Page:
Apple TV app stops video rentals & purchases on Android TV, Google TV

Posted:
in iPod + iTunes + AppleTV
Owners of Android TV and Google TV devices are no longer able to buy or rent films from the Apple TV app, with customers forced to purchase using Apple's other platforms.

The
The "How to Watch" button in the Apple TV app [via FlatPanelsHD]


The Apple TV app is available on a wide range of smart TVs, streaming set-top boxes and other devices, providing access to programming from Apple's storefronts. A recent update to the app seems to have locked out users of some platforms from being able to make purchases within the app.

Options to buy or rent films or TV shows from the Apple TV app on Android TV and Google TV devices has been removed, replaced instead by a new "How to Watch" button, reports FlatPanelsHD. Selecting the button tells users "You can buy, rent, or subscribe in the Apple TV app on iPhone, iPad, and other streaming devices."

The change only affects new attempts to buy or rent from the platforms, leaving Apple TV+ content untouched. Any purchases or rentals previously paid for before the update, or via other platforms, can still be viewed on the affected devices.

There is no official reason given for the change, but it is likely to be down to the constant battle over commissions.

Like the App Store, Google charges a 30% commission fee on in-app purchases for apps running on its platforms, including Android TV and Google TV. It is plausible that Apple would be subject to such a fee, or a discounted rate if one was agreed with through Google, for content sold through the Apple TV app.

For the moment, it seems that other third-party platforms that the Apple TV+ app is available on are not subject to the same restrictions. This includes Samsung and LG smart TVs, as well as Roku TVs.

Read on AppleInsider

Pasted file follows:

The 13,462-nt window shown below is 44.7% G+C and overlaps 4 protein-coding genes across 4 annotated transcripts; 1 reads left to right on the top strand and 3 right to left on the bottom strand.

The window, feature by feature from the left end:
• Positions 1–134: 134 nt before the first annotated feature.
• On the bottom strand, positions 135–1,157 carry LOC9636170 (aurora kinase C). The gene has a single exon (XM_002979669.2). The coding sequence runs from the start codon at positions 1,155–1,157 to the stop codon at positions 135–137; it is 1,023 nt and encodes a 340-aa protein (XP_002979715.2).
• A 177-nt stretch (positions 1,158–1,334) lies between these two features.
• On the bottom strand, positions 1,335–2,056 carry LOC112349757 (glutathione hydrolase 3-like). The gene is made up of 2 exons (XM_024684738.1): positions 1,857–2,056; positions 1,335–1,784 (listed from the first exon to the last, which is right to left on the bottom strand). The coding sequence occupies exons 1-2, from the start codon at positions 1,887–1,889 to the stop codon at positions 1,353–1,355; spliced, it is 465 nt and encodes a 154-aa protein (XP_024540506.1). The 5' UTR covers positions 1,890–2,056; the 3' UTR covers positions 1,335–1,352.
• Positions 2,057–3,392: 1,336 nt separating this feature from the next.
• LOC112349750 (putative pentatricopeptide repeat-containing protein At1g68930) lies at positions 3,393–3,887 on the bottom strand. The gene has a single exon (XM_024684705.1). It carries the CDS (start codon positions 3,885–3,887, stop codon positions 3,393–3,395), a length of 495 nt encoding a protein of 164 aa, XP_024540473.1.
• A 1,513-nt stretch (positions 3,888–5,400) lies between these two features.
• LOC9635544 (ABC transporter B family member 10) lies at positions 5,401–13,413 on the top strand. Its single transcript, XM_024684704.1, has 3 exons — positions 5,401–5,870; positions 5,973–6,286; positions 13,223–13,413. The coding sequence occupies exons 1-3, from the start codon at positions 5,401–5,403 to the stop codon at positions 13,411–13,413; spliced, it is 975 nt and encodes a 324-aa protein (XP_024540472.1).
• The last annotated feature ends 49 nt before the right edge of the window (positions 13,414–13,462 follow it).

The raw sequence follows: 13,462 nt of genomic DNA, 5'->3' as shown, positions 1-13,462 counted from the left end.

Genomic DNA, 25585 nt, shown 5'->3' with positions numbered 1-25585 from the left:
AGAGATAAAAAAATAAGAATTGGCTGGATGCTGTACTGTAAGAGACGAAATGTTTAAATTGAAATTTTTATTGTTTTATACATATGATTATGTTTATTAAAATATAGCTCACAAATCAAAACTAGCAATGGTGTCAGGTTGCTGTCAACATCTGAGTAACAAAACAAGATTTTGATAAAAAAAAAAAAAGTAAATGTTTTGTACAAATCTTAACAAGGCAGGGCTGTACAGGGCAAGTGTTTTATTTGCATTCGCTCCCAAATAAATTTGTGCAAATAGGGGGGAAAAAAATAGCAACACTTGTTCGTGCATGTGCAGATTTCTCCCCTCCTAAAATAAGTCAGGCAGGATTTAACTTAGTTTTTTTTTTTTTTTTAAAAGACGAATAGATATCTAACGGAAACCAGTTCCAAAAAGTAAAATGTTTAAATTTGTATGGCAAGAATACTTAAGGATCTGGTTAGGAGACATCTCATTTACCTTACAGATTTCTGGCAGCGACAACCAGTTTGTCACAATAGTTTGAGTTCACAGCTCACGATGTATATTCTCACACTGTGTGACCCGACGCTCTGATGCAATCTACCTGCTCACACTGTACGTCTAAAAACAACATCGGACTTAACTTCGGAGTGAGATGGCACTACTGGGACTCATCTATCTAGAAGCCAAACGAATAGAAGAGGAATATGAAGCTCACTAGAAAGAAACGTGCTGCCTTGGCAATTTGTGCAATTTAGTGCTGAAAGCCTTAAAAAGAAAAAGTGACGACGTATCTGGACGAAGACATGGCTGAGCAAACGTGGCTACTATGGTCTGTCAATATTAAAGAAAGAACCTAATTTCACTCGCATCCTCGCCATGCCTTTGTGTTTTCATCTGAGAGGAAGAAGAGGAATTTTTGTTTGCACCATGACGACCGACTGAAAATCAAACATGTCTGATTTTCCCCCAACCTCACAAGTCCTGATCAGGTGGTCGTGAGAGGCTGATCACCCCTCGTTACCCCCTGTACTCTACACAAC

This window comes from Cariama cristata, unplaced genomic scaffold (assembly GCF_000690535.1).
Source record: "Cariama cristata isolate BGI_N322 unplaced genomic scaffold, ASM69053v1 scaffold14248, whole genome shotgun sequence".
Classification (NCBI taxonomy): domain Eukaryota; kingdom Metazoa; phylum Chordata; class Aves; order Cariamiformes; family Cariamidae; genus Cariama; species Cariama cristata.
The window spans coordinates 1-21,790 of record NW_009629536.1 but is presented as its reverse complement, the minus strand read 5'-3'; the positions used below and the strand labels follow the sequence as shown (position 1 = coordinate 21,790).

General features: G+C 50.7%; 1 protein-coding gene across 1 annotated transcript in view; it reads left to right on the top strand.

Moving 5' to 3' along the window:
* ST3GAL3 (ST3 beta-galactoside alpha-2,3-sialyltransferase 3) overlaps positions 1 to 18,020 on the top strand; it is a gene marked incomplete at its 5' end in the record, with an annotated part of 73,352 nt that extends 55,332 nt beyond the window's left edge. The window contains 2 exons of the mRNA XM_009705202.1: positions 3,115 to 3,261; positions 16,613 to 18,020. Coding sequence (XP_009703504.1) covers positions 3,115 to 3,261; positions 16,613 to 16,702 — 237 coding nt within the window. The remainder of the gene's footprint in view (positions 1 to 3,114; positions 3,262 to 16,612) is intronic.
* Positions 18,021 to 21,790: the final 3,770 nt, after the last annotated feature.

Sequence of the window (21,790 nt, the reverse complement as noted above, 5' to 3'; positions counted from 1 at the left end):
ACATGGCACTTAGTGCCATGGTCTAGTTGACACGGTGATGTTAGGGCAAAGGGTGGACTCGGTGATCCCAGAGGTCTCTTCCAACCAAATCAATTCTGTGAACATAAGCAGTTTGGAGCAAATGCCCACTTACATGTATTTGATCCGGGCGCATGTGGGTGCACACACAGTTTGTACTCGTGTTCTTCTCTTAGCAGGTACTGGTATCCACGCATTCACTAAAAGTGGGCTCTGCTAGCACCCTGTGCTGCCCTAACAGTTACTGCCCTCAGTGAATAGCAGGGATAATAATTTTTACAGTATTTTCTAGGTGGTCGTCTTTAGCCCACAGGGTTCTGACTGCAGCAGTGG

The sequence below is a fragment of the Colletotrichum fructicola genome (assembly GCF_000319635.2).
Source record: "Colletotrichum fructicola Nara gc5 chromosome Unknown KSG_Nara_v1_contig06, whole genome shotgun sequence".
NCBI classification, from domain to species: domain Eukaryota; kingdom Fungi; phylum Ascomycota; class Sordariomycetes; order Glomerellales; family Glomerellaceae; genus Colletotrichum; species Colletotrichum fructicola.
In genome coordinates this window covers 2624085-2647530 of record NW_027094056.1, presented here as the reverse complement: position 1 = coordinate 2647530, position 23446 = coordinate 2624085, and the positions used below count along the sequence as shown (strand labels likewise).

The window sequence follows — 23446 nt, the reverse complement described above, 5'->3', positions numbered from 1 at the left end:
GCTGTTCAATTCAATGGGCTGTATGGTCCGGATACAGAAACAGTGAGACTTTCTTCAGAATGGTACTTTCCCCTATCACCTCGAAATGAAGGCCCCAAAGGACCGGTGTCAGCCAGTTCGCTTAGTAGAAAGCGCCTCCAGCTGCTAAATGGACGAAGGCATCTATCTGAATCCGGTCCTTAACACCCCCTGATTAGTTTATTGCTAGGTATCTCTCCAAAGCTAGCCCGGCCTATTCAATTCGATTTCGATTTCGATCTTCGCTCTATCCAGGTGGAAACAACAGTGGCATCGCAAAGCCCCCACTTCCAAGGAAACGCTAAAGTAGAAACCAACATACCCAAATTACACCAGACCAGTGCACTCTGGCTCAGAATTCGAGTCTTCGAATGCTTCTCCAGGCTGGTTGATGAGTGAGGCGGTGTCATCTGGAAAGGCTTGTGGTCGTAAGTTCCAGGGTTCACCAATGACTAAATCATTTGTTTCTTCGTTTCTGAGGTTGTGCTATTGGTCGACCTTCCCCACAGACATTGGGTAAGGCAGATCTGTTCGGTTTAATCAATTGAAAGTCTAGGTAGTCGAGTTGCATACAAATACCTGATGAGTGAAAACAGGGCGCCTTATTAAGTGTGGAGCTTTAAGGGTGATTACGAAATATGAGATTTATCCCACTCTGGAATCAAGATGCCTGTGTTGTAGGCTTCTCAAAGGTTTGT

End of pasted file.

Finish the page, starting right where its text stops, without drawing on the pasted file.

Comments

  • Reply 1 of 7
    lkrupplkrupp Posts: 9,991member
    So it looks like Apple is trying to avoid paying 30% to Google but wants its 30% from Epic?
    edited March 21 muthuk_vanalingamOferbala1234
  • Reply 2 of 7
    Like the App Store, Google charges a 30% commission fee on in-app purchases for apps running on its platforms, including Android TV and Google TV. It is plausible that Apple would be subject to such a fee, or a discounted rate if one was agreed with through Google, for content sold through the Apple TV app.

    A key difference is that all other movie and TV purchase and rental platforms - Google, Amazon, Disney, Vudu, FandangoNOW, RedBox, Microsoft etc. allow you to purchase and rent movies and TV shows through the browser. Apple is the only one that forces you to own their hardware - a MacBook, iPad, iPhone, Apple TV or (for as long as they are still being made) iPod - in order to purchase or rent TV shows. There is absolutely no technical reason for not having a web storefront as literally everyone else has offered it from day one and in some cases for approaching 15 years. 

    Don't get all up-in-arms, I am not saying that Apple is doing anything illegal or unethical here. After all, plenty of alternatives - the 7 listed above and more - do exist. And I would propose that the primary reason for Apple TV on a Google TV device anyway is to watch Ted Lasso. I am just pointing out that the result of avoiding the 30% means that one is now required to own Apple hardware to purchase Apple content, a requirement that other platform providers do not impose.   
    muthuk_vanalingam
  • Reply 3 of 7
    lkrupp said:
    So it looks like Apple is trying to avoid paying 30% to Google but wants its 30% from Epic?
    Apples and oranges (no pun intended). Epic pays 30% to have its app hosted in the App Store. I find app store charges to be not only very reasonable but necessary. As for it is 30% ... I personally believe that for Apple and Google that is a bit high, but the reality is that you could lower it to 3% and some people would still claim that it is too high. But in this case, Google isn't hosting anything. I mean, they do host the Apple TV app, but they don't "need" to use Google as a backend to perform purchases and rentals. It is no different in theory from Netflix only allowing signups over the web to avoid the 30% fee from Apple (and Google). In practice this now requires Apple hardware to buy or rent movies and TV shows but that is different from Apple merely trying to avoid the 30%.